Winter is the conclusion to one of the best series I’ve read in a while (you can see my reviews of Cinder, Scarlet, Cress, and Fairest by clicking the links). I thought it was an incredibly satisfying end to the series and, other than Cress, my favorite installment in the series. [Note: If you haven’t read the previous installments and wish to avoid spoilers, don’t read this review until you’ve read the other books!]
In Winter, the gang takes their battle against Levana to Luna itself. They stow away on Kai’s ship when he finally consents to marry Levana and form her disastrous alliance with Earth. Meanwhile, the crazy Princess Winter is doing her best to rebel against Levana in her own way, along with Jacin, the guard she’s been in love with since childhood. Despite losses and setbacks, Cinder and her friends are determined to rid Luna–and Earth–of Levana’s manipulation once and for all.
Let me mention first the number of viewpoints that you receive in this book. The 800+ page book has plenty of room to allow Cinder, Cress, Jacin, Winter, Wolf, Levana, Iko, Kai, and practically everyone else from the series at least a chapter or two for themselves. And although I don’t usually like to read books that switch so constantly from viewpoint to viewpoint, it works here. Meyer has worked so hard to create a strong background for each character in her previous books, and we know each character so well that it doesn’t feel dizzying or jerky to switch from person to person; it feels natural. I am flabbergasted by this, but it is awesome.
Secondly, and kind of related, we get to catch up with all our favorite characters from the rest of the series! We all know that my favorite is Cress, and we get plenty of chapters about Cress being afraid and doing the thing anyway, along with tons of Cress + Thorne, which is by far my favorite couple in the series. Cinder, of course, is kicking butt, and Kai is doing his part, even though he’s trapped in Levana’s clutches. I liked Scarlet a lot more in this book than in her own, although she is still the stereotypical “strong female” character, and her romance with Wolf hasn’t gotten any less Twilight-y. Iko is back and loving her new escort body, and Levana has the control freak manipulator vibe cranked up to eleven.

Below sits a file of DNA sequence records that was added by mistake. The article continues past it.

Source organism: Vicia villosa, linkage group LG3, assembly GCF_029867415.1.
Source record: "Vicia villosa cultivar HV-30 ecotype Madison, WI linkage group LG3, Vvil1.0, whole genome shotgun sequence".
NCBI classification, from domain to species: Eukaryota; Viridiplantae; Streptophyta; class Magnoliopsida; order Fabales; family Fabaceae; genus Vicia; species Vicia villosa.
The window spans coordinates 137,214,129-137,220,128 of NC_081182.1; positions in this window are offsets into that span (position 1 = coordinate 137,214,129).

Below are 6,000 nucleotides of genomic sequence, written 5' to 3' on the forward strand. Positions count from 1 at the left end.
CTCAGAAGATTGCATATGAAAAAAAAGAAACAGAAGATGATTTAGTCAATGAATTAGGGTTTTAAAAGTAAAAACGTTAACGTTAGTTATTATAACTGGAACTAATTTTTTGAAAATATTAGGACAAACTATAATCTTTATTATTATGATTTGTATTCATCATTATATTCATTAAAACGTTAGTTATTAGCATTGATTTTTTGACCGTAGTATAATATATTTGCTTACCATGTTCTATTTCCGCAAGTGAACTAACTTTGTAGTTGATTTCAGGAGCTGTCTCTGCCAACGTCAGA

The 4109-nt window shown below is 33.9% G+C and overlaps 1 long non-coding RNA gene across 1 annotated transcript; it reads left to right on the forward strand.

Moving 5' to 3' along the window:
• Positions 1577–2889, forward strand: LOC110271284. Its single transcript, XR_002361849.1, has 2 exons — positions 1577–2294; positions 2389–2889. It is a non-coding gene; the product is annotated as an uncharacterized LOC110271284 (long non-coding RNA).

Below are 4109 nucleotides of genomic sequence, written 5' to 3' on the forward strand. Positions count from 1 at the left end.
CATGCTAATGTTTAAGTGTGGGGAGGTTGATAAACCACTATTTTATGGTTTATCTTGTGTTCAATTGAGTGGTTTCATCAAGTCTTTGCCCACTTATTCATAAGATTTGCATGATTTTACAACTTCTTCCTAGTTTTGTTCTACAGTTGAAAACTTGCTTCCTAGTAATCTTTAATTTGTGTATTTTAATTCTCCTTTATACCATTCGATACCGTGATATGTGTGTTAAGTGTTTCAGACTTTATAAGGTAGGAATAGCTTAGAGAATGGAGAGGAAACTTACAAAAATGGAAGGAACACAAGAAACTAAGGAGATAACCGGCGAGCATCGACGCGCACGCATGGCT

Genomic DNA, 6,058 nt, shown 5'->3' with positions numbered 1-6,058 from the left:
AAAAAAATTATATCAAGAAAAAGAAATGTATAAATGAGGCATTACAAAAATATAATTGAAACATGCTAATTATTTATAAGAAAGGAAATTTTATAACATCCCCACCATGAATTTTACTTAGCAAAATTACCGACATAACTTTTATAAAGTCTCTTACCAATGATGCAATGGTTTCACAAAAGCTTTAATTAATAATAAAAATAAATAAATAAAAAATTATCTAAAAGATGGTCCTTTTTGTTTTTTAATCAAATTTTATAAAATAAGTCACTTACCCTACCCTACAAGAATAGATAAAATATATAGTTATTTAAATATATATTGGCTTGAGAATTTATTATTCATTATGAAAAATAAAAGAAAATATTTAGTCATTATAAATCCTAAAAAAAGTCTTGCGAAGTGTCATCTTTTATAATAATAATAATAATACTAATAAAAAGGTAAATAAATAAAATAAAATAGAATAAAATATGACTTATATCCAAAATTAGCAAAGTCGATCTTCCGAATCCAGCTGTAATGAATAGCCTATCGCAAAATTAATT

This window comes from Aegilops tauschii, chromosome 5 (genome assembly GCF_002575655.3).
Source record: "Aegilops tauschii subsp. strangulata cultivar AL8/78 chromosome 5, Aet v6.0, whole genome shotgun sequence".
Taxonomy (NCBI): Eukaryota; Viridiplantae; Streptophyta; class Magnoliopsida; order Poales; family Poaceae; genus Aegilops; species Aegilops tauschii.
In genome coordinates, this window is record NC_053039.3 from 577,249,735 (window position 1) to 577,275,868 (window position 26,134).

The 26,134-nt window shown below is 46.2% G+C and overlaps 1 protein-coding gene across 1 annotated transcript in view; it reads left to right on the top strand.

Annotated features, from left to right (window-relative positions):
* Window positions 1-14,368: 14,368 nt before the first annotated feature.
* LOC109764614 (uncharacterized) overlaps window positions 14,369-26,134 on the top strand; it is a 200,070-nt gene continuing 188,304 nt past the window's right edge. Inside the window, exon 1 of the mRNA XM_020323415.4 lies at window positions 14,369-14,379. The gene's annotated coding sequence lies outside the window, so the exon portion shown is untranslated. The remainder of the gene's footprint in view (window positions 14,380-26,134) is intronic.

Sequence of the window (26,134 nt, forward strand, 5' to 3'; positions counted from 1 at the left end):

Winter herself is an interesting character, although I can’t say I necessarily liked her. She has gone mad because of her decision to suppress her Lunar gift, which, while an admirable choice, I don’t exactly agree with. I think she could have been a lot more help to the group if she had chosen to make small concessions to use her Lunar gift in order to keep her sanity. I wasn’t a huge fan of Jacin, either. I get his impulse to protect Winter above all else, but it did make him an awkward addition to the already cohesive group. Although the fairy tale that Winter retells is (of course) Snow White, not a favorite of mine, it’s pretty subtle, and Meyer keeps it from taking over the entire story.
I loved that we get to enjoy all of our favorite characters one last time. Each character maintains their own unique personality, and Meyer never lets them blend into one another, even when there’s a crowd of them. The struggles and hard decisions that Cinder and her friends face at the end of their quest to get rid of Levana are a great conclusion to the series. The overly happy endings might be a problem for some, but hey, it’s a fairy tale! What did you expect? A super fun book and a satisfying conclusion to a great series. I’m definitely looking forward to whatever Marissa Meyer puts out next.
Rating: Re-read Worthy